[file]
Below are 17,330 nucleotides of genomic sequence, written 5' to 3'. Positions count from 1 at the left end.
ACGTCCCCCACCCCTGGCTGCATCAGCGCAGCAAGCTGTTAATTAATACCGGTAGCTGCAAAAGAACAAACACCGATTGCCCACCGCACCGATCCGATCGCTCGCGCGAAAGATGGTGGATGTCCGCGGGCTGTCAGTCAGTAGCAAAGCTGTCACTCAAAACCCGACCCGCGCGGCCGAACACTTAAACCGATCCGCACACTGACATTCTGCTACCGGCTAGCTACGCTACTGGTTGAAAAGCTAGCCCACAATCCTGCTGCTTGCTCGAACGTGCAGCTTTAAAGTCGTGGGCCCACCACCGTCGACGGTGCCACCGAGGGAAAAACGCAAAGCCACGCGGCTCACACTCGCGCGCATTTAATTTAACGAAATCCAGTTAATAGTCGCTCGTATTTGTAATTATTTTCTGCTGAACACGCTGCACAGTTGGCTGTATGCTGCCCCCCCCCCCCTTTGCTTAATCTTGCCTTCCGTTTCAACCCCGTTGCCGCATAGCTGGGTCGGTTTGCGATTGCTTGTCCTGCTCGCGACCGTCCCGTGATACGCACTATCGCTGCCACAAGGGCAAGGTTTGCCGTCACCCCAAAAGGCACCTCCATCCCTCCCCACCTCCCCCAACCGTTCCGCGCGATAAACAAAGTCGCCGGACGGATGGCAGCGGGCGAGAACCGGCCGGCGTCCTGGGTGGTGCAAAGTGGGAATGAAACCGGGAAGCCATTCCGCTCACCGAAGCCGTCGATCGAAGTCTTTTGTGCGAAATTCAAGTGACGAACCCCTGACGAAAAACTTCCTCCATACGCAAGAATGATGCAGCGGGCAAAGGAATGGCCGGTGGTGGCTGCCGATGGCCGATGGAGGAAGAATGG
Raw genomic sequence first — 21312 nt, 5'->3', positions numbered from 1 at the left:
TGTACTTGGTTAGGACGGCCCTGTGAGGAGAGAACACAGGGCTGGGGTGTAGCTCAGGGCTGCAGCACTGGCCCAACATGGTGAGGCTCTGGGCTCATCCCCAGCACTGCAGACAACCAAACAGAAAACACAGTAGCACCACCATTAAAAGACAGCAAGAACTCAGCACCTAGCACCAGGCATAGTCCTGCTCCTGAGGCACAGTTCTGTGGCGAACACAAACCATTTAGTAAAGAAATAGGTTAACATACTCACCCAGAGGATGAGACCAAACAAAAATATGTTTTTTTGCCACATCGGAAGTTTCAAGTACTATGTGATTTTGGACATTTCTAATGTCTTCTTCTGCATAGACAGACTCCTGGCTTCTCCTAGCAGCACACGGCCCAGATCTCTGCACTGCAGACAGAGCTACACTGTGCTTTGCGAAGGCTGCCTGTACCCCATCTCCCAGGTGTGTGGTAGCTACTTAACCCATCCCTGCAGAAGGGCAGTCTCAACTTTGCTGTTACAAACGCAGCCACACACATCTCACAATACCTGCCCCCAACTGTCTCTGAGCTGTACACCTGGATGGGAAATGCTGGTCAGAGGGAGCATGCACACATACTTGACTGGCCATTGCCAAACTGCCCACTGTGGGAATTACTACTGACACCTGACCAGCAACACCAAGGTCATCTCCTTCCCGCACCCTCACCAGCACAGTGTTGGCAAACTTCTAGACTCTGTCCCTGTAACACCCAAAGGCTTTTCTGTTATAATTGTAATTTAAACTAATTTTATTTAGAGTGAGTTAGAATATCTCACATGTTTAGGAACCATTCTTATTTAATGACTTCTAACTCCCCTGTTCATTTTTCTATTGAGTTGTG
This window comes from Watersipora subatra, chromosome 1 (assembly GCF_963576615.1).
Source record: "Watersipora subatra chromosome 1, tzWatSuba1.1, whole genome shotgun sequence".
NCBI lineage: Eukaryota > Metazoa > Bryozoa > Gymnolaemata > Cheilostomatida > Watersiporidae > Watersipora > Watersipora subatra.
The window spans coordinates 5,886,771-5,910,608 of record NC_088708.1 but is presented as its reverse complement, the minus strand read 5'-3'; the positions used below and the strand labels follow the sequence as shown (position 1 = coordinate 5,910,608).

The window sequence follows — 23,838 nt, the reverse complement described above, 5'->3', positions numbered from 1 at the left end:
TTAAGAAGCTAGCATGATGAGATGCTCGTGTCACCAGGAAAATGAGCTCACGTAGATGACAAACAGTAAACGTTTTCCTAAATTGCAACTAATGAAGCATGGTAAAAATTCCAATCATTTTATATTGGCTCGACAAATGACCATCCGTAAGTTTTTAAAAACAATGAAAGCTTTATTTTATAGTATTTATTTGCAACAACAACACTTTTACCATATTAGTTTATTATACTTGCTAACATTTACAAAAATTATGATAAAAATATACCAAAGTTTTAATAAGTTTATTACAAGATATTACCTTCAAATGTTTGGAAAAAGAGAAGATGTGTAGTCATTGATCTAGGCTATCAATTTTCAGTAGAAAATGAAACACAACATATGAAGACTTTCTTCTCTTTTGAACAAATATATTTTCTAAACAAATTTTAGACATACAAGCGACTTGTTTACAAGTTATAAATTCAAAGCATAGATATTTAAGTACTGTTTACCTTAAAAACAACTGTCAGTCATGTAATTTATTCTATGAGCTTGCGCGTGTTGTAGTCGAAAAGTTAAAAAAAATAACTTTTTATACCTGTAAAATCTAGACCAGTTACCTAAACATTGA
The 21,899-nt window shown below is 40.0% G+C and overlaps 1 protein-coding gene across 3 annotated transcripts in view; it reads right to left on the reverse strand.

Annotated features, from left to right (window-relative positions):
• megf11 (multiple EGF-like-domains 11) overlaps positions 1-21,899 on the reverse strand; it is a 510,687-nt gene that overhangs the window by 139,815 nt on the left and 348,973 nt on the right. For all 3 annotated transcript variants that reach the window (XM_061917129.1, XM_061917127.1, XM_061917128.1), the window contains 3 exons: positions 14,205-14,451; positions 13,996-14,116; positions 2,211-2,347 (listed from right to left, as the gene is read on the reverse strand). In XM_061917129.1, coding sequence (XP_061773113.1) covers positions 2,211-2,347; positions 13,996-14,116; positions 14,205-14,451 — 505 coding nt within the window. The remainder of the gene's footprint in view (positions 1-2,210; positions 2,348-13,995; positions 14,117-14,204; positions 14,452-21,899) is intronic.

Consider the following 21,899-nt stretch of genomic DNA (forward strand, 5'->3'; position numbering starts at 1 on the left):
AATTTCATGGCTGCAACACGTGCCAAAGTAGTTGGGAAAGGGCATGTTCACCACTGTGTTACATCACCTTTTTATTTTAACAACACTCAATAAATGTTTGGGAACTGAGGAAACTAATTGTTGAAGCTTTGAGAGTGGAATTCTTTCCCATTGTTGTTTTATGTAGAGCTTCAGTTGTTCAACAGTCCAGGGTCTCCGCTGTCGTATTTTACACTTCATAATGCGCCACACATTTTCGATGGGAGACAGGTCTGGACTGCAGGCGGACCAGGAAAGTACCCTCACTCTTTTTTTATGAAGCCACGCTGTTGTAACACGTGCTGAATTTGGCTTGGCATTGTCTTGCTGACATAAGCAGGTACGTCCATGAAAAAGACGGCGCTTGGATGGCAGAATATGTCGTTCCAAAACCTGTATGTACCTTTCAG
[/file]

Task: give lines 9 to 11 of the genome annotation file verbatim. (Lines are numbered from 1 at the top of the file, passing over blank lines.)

The window sequence follows — 23,838 nt, the reverse complement described above, 5'->3', positions numbered from 1 at the left end:
TTAAGAAGCTAGCATGATGAGATGCTCGTGTCACCAGGAAAATGAGCTCACGTAGATGACAAACAGTAAACGTTTTCCTAAATTGCAACTAATGAAGCATGGTAAAAATTCCAATCATTTTATATTGGCTCGACAAATGACCATCCGTAAGTTTTTAAAAACAATGAAAGCTTTATTTTATAGTATTTATTTGCAACAACAACACTTTTACCATATTAGTTTATTATACTTGCTAACATTTACAAAAATTATGATAAAAATATACCAAAGTTTTAATAAGTTTATTACAAGATATTACCTTCAAATGTTTGGAAAAAGAGAAGATGTGTAGTCATTGATCTAGGCTATCAATTTTCAGTAGAAAATGAAACACAACATATGAAGACTTTCTTCTCTTTTGAACAAATATATTTTCTAAACAAATTTTAGACATACAAGCGACTTGTTTACAAGTTATAAATTCAAAGCATAGATATTTAAGTACTGTTTACCTTAAAAACAACTGTCAGTCATGTAATTTATTCTATGAGCTTGCGCGTGTTGTAGTCGAAAAGTTAAAAAAAATAACTTTTTATACCTGTAAAATCTAGACCAGTTACCTAAACATTGA
The 21,899-nt window shown below is 40.0% G+C and overlaps 1 protein-coding gene across 3 annotated transcripts in view; it reads right to left on the reverse strand.